We estimate the expected volatility of our common stock-based on its historical volatility over a period equivalent to the expected term of the option. We estimate the expected term of stock options using historical exercise data. We use the exact number of days between the grant and the exercise dates to calculate a weighted average of the holding periods for all awards (i.e., the average interval between the grant and exercise or post-vesting cancellation dates), adjusted as appropriate. We determine the risk-free interest rate for a period equivalent to the expected term of the option by extrapolating from the U.S. Treasury yield curve in effect at the time of the grant. We have never paid cash dividends and do not anticipate paying cash dividends in the foreseeable future. We estimate forfeitures based on our historical experience.

Accounting for Income Taxes

We record a tax provision for the anticipated tax consequences of the reported results of operations. In accordance with ASC Topic 740, the provision for income taxes is computed using the asset and liability method, under which deferred tax assets and liabilities are recognized for the expected future tax consequences of temporary differences between the financial reporting and tax bases of assets and liabilities, and for the operating losses and tax credit carryforwards. Deferred tax assets and liabilities are measured using the currently enacted tax rates that apply to taxable income in effect for the years in which those assets are expected to be realized or settled. We record a valuation allowance to reduce deferred tax assets to the amount that is believed more likely than not to be realized. Management believes that sufficient uncertainty exists regarding the future realization of deferred tax assets and, accordingly, a full valuation allowance has been provided against net deferred tax assets. Tax expense has taken into account any change in the valuation allowance for deferred tax assets where the realization of various deferred tax assets is subject to uncertainty.

Recent Accounting Pronouncements

In February 2013, the FASB issued ASU No. 2013-02, "Comprehensive Income (Topic 220): Reporting of Amounts Reclassified Out of Accumulated Other Comprehensive Income," ("ASU 2013-02"). ASU 2013-02 finalizes the requirements of ASU 2011-05 that ASU 2011-12 deferred, clarifying how to report the effect of significant reclassifications out of accumulated other comprehensive income. ASU 2013-02 is to be applied prospectively. We do not anticipate that the adoption of this ASU will materially change the presentation of our consolidated financial statements.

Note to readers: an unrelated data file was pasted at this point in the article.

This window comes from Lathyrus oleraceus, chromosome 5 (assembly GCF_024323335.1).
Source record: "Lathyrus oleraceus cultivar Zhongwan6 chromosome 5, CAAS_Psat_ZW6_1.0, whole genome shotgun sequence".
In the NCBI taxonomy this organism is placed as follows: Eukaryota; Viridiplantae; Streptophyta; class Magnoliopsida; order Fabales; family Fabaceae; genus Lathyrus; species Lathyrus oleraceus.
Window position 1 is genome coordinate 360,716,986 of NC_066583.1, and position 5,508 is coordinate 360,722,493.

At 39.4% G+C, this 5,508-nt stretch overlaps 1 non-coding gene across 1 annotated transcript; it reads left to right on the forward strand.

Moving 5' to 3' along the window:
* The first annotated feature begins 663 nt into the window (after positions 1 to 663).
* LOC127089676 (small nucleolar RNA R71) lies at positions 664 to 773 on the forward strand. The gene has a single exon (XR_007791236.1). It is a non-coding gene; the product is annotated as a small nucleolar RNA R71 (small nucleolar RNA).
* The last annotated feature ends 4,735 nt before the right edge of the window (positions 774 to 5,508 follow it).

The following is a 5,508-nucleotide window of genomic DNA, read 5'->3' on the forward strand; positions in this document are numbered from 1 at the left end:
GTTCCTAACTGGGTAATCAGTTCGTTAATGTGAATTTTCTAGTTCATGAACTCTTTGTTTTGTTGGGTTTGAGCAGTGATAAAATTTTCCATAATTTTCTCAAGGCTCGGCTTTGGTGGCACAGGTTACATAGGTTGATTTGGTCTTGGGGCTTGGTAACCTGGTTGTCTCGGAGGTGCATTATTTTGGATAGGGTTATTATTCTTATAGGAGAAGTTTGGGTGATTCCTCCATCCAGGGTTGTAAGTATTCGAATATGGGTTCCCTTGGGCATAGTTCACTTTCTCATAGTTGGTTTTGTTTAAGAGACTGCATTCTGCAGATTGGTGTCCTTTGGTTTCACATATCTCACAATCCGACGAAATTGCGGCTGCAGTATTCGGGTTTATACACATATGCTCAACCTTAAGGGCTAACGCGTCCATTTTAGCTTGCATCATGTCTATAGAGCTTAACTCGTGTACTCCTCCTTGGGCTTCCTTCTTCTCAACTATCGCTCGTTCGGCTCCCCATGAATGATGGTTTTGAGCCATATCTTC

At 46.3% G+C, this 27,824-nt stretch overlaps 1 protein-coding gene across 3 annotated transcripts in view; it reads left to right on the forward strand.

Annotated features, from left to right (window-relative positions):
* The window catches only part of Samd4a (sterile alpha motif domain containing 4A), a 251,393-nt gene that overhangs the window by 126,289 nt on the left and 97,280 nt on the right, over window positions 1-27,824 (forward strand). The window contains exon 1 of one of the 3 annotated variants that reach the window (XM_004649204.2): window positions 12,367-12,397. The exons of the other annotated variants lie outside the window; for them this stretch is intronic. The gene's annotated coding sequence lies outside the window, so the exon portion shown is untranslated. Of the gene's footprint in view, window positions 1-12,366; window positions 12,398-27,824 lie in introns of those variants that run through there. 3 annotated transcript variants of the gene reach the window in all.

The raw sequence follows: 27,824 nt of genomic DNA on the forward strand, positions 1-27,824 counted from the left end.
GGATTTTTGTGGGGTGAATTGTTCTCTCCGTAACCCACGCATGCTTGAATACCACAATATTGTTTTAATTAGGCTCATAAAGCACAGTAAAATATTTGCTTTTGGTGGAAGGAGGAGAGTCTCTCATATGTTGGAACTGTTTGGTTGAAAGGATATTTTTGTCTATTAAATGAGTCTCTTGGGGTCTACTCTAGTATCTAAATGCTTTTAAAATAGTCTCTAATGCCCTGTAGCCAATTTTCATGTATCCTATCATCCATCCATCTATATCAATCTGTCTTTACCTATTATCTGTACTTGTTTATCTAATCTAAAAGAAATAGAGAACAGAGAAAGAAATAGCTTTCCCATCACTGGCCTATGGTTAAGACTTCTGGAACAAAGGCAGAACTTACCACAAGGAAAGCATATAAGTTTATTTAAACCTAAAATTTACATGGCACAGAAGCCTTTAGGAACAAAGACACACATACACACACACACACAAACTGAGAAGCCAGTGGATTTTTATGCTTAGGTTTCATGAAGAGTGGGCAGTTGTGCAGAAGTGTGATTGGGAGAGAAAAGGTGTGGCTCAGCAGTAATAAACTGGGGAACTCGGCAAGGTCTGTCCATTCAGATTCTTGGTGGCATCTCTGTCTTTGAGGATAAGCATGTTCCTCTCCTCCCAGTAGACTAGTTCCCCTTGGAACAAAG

In May 2011, the FASB issued ASU No. 2011-04, "Fair Value Measurement (Topic 820): Amendments to Achieve Common Fair Value Measurement and Disclosure Requirements in U.S. GAAP and International Financial Reporting Standards ("IFRS")." The amendments in this ASU generally represent clarification of Topic 820, but also include instances where a particular principle or requirement for measuring fair value or disclosing information about fair value measurements has changed. This update results in common principles and requirements for measuring fair value and for disclosing information about fair value measurements in accordance with GAAP and IFRS. The amendments are effective for interim and annual periods beginning after December 15, 2011 and are to be applied prospectively. Early application is not permitted. The adoption of ASU 2011-04 did not have a material impact on our consolidated financial statements.

In June 2011, the FASB issued ASU 2011-05, "Comprehensive Income (Topic 220):
Presentation of Comprehensive Income." Specifically, the new guidance allows an entity to present components of net income or other comprehensive income in one continuous statement, referred to as the statement of comprehensive income, or in two separate, but consecutive statements. The new guidance eliminates the current option to report other comprehensive income and its components in the statement of changes in equity. While the new guidance changes the presentation of comprehensive income, there are no changes to the components that are recognized in net income or other comprehensive income under current accounting guidance. The new guidance is effective for fiscal years and interim periods beginning after December 15, 2011 and is to be applied retrospectively. The adoption of ASU 2011-05 did not have a material impact on our consolidated financial statements.


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Results of Operations

Revenue

                                  Year Ended December 31,                              Year Ended December 31,